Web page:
July 2022 – In the heart of Washington’s apple orchard country, where the Entiat River joins the Columbia River (about a half-hour from Chelan), there is a fabulous waterfront village called Entiat.
When we arrived with our RV, the salmon fishing season had just opened. We took an early morning walk on a path along the Columbia River and saw fishing boats trolling all over the place.
The mountains alongside the Columbia River are tall and barren. At their base, lush vegetation and fruit orchards grow easily, thanks to irrigation from the river.
Our favorite part of Entiat was Entiat City Park, an expansive grassy waterfront park full of towering shade trees and thin strips of sandy beach that are just big enough to provide soft footing for launching a kayak or wading in for a swim.
Entiat City Park is nestled on the banks of Lake Entiat which is a dammed up portion of the Columbia River. This park is a hub of activity in the summertime.
During our stay, temps got into the 90s and even hit 100 one day, but a cooling breeze blew off the water in the afternoons. (Yes, the lower elevations in Washington like Entiat, which sits at 800 feet, can hit 100 degrees or more!).
Lots of families brought blankets and beach chairs down to the water’s edge for the day, hung out under the trees and played in the water. One fellow brought four golden retrievers with him to run around in the huge grassy field and then chase a ball into the water. He took each dog for a ride on his paddleboard too. The dogs loved it, and one even insisted on repeat rides!
Paved paths meandered through the park and people rolled by slowly on their bikes, taking in the views as they pedaled.
Well, not everyone rode slowly. There were some speed demons out there!
The speediest folks were zooming around on the water in jetskis and high performance power boats.
Entiat City Park (website here) boasts not only beautiful picnic areas but a wonderful RV and tent campground as well. Happy campers were set up in tents surrounded by soft green grass with great views of the lake.
Life slows way down here, and it’s a great place for a midday snooze.
We met lots of extended family groups who come back here year after year to vacation all together. It’s pricey, but you get water and electricity (dump station on the way out) and for a little more money some sites have sewer hookups too. Best of all, you’re surrounded by beauty and are in the middle of a super family friendly place to play and relax.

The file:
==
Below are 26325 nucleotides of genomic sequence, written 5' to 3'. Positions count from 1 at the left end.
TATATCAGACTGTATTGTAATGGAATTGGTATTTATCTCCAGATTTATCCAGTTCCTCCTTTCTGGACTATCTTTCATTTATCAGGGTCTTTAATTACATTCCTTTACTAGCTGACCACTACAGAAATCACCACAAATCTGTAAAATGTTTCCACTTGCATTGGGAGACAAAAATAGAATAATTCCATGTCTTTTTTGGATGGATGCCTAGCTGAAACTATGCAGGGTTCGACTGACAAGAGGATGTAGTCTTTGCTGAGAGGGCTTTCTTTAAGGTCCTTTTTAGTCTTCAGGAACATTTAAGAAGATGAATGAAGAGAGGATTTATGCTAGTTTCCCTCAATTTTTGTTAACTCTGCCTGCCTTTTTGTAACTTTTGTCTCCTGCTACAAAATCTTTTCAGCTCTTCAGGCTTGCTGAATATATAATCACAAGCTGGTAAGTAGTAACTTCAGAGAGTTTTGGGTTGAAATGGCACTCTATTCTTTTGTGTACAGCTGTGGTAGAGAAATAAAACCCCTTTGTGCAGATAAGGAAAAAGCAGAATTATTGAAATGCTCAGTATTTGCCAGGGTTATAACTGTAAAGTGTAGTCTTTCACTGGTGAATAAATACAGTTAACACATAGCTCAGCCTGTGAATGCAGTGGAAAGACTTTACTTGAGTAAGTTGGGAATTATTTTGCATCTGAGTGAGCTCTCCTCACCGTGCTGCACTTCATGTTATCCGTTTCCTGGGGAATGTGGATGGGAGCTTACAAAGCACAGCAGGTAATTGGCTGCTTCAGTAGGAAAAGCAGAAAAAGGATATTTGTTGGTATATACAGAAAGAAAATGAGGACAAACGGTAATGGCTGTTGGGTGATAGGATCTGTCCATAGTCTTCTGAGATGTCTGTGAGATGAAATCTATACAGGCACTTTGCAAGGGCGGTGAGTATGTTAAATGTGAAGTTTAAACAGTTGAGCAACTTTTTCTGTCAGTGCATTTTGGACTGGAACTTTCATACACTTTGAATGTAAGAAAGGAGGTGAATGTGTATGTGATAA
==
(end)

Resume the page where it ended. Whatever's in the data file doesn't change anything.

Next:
As I mentioned in the last article about nearby Chelan, Washington, there are several waterfront city RV parks like this in the area, including Lakeshore RV Park in Chelan and Beebe Bridge Park just outside Chelan on the Columbia River.
The only caveat is that you must book way in advance. I talked to one woman whose husband was on the computer at 12:01 a.m. on January 1st when online reservations opened so he could snag the exact campsite they wanted plus two adjacent campsites for their extended family for three days in July.
At the confluence of the Columbia River and the Entiat River, there’s a bridge for the highway that runs along the river (US-97A). It has a walkway underneath leading to the banks of the Entiat River. We found a troll living down there!
As we walked alongside the mouth of the Entiat River we found some beautiful berries that were just beginning to ripen. A week later all the berries were blue. I’m not sure if they were edible, though! There were pretty pink flowers as well.
The Entiat River Road goes for 31 miles down the Entiat River Valley, and one day we drove most of its length, passing homes and a few small businesses along the way.
There are several campgrounds at the end of the road, and we visited Forest Creek Campground. The woodsy scenery and rushing Entiat River were gorgeous.
We had hoped we’d be able to camp in this dry camping Forest Service campground, but it looked a little tight for our 33′ toy hauler fifth wheel. The loops and sites are paved and a few folks were camping right on the river’s edge. What a spot!
Back at the mouth of the Entiat River, where it meets up with the Columbia River at the south end of Entiat City Park, we came across a towering rock hillside that was covered with numbers. Could this be the high school graduation years like we’d seen on a similar rock wall in Arco, Idaho, years ago?
A closer look revealed that it absolutely must be. We could see all kinds of high school years — 56, 71, 31, 32, 53, 40, 29… and 02 and 09!
A few days later we dropped in at the little white building at the far north end of Entiat City Park that had a huge “Museum” sign out front. It is open only on the weekends, and when we walked in it was quite busy. The hosts were chatting with some visitors about “old times” in Entiat, mentioning names and families that the visitors seemed to know well.
We returned a while later and the museum was quiet. One of the hosts, Al Shannon, introduced himself as a lifelong resident of Entiat and said he was helping out his granddaughter, Mandy, with her volunteer hosting duties that day.
I asked about the rock hill with the numbers on it and he said, “Yes, those were all painted by the graduating classes. I was class of 1956. Our number is off to the side.” Sure enough, when I looked at the photo later I saw the “56” in the upper left corner.
He said that he and two classmates had climbed up there to paint the number. There was a narrow shelf just big enough to stand a ladder on, and they managed to get the number painted without falling off the ladder. “I grew up working in the apple orchards, so I was used to being on a ladder!” He said with a grin.